How to create a gradient (HTML)

Applies to Windows and Windows Phone

Shapes and lines aren’t limited to solid colors. A gradient used in canvas is actually a type of color value, so you can apply it to fillStyle and strokeStyle properties.

Gradients can be used to produce a directional change in intensity or color in an image. This is useful for producing background images, indicating altitude in maps, or anywhere you want to add lighting and shading to a surface.

Gradients are useful in streamlining your web apps as you can avoid using images for these effects and minimize the bandwidth and the time it takes to load them. And because they are produced programmatically they can be scaled and reused easily.

Prerequisites

This topic assumes that you can create a basic Windows Store app using JavaScript that uses the Windows Library for JavaScript template. For instructions on creating your first Windows Store app using JavaScript, see Create Your First Web App. For instructions on using the WinJS template, see How To Obtain and Use the WinJS Toolkit.

Instructions

Step 1: Obtain the rendering context

Before we can draw an image to our canvas, and color our image with a gradient, we need to obtain the rendering context from the canvas element. The rendering context is where all the drawing methods and properties are defined.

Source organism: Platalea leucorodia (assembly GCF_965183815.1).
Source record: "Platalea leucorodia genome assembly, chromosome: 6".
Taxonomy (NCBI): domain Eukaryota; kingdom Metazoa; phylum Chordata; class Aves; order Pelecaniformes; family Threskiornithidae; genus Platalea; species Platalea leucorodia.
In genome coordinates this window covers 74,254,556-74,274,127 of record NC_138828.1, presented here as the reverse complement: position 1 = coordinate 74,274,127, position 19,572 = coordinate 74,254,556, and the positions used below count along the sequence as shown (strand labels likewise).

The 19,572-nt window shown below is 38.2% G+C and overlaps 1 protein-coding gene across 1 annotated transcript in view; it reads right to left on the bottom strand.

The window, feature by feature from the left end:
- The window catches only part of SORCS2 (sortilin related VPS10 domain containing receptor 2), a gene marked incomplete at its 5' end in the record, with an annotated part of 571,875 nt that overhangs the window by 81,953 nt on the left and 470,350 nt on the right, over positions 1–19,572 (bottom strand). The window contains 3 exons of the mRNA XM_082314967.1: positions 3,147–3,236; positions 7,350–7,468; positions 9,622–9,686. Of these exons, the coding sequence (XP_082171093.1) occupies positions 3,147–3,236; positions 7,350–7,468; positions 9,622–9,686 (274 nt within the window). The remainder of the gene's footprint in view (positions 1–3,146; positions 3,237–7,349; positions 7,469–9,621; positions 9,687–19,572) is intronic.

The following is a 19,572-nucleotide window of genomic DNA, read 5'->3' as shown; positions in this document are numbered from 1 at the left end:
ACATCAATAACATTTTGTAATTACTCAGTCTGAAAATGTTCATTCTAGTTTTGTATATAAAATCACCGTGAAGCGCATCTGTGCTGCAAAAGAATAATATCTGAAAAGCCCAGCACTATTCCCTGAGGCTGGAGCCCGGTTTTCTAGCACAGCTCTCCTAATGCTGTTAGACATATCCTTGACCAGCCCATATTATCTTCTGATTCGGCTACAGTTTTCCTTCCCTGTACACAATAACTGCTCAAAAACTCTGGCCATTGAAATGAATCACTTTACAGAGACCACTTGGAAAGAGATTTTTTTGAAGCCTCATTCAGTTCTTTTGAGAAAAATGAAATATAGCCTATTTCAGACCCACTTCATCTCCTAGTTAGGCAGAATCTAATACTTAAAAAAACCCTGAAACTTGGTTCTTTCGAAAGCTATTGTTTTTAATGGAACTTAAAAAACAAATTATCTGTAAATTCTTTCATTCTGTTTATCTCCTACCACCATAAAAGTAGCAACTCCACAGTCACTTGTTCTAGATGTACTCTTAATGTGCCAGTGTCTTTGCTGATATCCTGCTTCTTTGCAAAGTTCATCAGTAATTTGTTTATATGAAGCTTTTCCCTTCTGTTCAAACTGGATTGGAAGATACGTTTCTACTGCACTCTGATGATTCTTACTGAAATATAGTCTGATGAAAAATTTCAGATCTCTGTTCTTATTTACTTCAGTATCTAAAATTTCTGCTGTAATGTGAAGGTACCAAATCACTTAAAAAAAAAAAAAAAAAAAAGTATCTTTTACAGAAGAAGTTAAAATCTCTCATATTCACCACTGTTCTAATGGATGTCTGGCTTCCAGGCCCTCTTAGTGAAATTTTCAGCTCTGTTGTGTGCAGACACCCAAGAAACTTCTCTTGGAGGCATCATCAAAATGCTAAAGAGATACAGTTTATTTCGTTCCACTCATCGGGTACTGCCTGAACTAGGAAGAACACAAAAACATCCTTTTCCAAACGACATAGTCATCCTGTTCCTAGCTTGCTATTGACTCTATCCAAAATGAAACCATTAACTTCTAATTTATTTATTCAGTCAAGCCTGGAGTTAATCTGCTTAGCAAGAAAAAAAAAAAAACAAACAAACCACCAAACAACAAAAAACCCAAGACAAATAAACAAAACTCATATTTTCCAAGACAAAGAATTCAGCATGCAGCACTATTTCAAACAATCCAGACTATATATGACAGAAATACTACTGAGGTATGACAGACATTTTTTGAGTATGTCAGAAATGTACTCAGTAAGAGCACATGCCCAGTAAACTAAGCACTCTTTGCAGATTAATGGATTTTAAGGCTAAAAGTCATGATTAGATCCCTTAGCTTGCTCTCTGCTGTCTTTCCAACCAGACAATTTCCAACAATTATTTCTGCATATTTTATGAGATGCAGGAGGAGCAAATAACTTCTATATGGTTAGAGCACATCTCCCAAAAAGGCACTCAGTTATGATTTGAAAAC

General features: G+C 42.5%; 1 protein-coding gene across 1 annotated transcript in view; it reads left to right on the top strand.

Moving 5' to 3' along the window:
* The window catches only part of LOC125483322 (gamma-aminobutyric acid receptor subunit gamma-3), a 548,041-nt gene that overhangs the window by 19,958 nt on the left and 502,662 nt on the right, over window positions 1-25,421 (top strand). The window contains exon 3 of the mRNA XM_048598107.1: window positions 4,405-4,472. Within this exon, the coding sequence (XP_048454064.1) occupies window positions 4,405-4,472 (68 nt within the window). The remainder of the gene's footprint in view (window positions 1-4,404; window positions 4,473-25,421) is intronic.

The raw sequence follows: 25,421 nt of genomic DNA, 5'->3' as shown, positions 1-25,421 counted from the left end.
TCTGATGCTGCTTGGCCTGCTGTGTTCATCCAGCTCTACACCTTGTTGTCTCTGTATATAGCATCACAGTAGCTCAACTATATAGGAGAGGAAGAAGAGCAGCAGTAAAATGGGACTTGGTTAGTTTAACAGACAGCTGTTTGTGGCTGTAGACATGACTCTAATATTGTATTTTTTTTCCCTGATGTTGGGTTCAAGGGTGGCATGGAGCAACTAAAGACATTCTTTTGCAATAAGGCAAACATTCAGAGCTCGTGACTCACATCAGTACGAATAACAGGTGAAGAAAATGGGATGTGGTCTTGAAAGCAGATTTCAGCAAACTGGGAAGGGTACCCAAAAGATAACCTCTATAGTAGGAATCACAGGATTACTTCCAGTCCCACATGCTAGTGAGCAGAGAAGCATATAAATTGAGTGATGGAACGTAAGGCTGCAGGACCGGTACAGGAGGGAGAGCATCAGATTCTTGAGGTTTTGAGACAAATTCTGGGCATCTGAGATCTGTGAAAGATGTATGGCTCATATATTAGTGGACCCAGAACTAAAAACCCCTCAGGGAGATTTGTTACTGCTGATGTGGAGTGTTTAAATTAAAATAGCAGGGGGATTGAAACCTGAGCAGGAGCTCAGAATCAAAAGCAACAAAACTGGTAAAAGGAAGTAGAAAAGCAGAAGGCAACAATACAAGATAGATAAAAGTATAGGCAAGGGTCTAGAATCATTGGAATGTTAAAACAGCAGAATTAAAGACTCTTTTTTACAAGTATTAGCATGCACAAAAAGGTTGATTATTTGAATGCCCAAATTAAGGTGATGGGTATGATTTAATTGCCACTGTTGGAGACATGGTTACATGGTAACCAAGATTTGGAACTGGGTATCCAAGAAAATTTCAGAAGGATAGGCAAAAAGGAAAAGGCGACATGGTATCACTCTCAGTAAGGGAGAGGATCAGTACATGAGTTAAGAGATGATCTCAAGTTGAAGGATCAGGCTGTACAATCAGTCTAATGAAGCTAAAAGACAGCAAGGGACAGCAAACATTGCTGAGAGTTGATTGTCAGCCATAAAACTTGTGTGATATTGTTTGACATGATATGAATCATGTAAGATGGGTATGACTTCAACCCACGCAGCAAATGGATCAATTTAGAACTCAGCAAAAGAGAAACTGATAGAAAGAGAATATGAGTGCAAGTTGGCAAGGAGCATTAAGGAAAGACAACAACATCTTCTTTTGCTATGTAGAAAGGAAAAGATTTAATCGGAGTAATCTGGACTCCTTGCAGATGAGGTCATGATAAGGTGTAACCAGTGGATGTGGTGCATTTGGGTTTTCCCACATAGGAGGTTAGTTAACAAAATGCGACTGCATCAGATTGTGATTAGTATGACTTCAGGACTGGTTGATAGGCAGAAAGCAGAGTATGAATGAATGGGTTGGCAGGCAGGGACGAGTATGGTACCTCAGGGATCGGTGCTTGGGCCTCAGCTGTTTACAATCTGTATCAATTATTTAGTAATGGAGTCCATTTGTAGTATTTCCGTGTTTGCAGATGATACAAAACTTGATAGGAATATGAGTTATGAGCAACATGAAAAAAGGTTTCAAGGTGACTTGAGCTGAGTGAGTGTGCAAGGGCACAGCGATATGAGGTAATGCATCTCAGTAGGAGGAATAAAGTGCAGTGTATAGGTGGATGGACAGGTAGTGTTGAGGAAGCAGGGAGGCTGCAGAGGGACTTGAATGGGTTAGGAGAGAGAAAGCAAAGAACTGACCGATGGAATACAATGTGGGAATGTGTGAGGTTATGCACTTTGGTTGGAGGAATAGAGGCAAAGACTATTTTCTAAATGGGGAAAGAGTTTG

1. To improve the performance of the Windows Store app using JavaScript wait until the HTML page has loaded before executing the JavaScript code. Do that by placing the code that will draw the image in a function that is called after the page has loaded.
    window.onload = drawGradient;   
    
    function drawGradient() {...
    
    
  2. Use the getElementById to retrieve the canvas Document Object Model (DOM) node and then use the getContext method to access the rendering context.

    There are different types of rendering contexts that enable you to draw in different ways. For example, there’s a 2-D context for 2-D graphics and a 3-D context for 3-D graphics. The examples in this topic use the 2-D rendering context.

        // Get the canvas element and specify a 2d drawing context.
        var context = document.getElementById("canvas").getContext("2d");
    
    

Step 2: Create the gradient

Once we have the rendering context we can define the gradient. There are two types of gradients; linear, or a straight gradient, and radial, or circular.

Linear gradient

The linear gradient method uses four arguments:

createLinearGradient(startX, startY, endX, endY)
The first set of two arguments are the x and y position of the start of the gradient, and the second set of arguments are the x and y position of the end of the gradient.
  • Vertical linear gradient

    In this example the createLinearGradient method is assigned to the myGradient variable. This will be useful in the next step when we add colors to the gradient.

    var myGradient=context.createLinearGradient(0, 0, 200, 0);